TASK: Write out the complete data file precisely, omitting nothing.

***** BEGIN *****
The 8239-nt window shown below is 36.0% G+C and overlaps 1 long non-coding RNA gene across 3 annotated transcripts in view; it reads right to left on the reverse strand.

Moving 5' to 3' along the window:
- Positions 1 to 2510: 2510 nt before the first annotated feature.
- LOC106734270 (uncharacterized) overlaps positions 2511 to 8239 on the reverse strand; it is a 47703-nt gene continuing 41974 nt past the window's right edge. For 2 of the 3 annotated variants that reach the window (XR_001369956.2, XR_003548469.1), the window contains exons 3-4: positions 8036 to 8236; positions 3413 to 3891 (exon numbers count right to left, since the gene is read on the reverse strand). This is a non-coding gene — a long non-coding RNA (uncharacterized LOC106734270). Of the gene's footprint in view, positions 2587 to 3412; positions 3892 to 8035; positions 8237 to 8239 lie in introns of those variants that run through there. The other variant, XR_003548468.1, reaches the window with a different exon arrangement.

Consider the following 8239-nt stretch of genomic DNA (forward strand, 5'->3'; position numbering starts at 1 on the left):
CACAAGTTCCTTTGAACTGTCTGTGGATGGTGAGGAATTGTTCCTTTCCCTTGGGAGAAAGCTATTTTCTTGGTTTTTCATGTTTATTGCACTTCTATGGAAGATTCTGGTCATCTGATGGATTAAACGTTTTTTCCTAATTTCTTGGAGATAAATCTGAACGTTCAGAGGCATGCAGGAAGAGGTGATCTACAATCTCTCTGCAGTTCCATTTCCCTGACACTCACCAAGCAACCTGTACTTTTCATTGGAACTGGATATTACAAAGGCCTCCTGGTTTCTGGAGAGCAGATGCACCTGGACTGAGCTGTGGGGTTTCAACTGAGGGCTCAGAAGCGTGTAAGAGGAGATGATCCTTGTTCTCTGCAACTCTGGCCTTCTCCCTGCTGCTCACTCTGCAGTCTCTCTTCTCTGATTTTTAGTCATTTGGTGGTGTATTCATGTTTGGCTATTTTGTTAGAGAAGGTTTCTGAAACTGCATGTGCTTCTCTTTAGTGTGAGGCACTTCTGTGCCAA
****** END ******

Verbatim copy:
The 8239-nt window shown below is 36.0% G+C and overlaps 1 long non-coding RNA gene across 3 annotated transcripts in view; it reads right to left on the reverse strand.

Moving 5' to 3' along the window:
- Positions 1 to 2510: 2510 nt before the first annotated feature.
- LOC106734270 (uncharacterized) overlaps positions 2511 to 8239 on the reverse strand; it is a 47703-nt gene continuing 41974 nt past the window's right edge. For 2 of the 3 annotated variants that reach the window (XR_001369956.2, XR_003548469.1), the window contains exons 3-4: positions 8036 to 8236; positions 3413 to 3891 (exon numbers count right to left, since the gene is read on the reverse strand). This is a non-coding gene — a long non-coding RNA (uncharacterized LOC106734270). Of the gene's footprint in view, positions 2587 to 3412; positions 3892 to 8035; positions 8237 to 8239 lie in introns of those variants that run through there. The other variant, XR_003548468.1, reaches the window with a different exon arrangement.

Consider the following 8239-nt stretch of genomic DNA (forward strand, 5'->3'; position numbering starts at 1 on the left):
CACAAGTTCCTTTGAACTGTCTGTGGATGGTGAGGAATTGTTCCTTTCCCTTGGGAGAAAGCTATTTTCTTGGTTTTTCATGTTTATTGCACTTCTATGGAAGATTCTGGTCATCTGATGGATTAAACGTTTTTTCCTAATTTCTTGGAGATAAATCTGAACGTTCAGAGGCATGCAGGAAGAGGTGATCTACAATCTCTCTGCAGTTCCATTTCCCTGACACTCACCAAGCAACCTGTACTTTTCATTGGAACTGGATATTACAAAGGCCTCCTGGTTTCTGGAGAGCAGATGCACCTGGACTGAGCTGTGGGGTTTCAACTGAGGGCTCAGAAGCGTGTAAGAGGAGATGATCCTTGTTCTCTGCAACTCTGGCCTTCTCCCTGCTGCTCACTCTGCAGTCTCTCTTCTCTGATTTTTAGTCATTTGGTGGTGTATTCATGTTTGGCTATTTTGTTAGAGAAGGTTTCTGAAACTGCATGTGCTTCTCTTTAGTGTGAGGCACTTCTGTGCCAA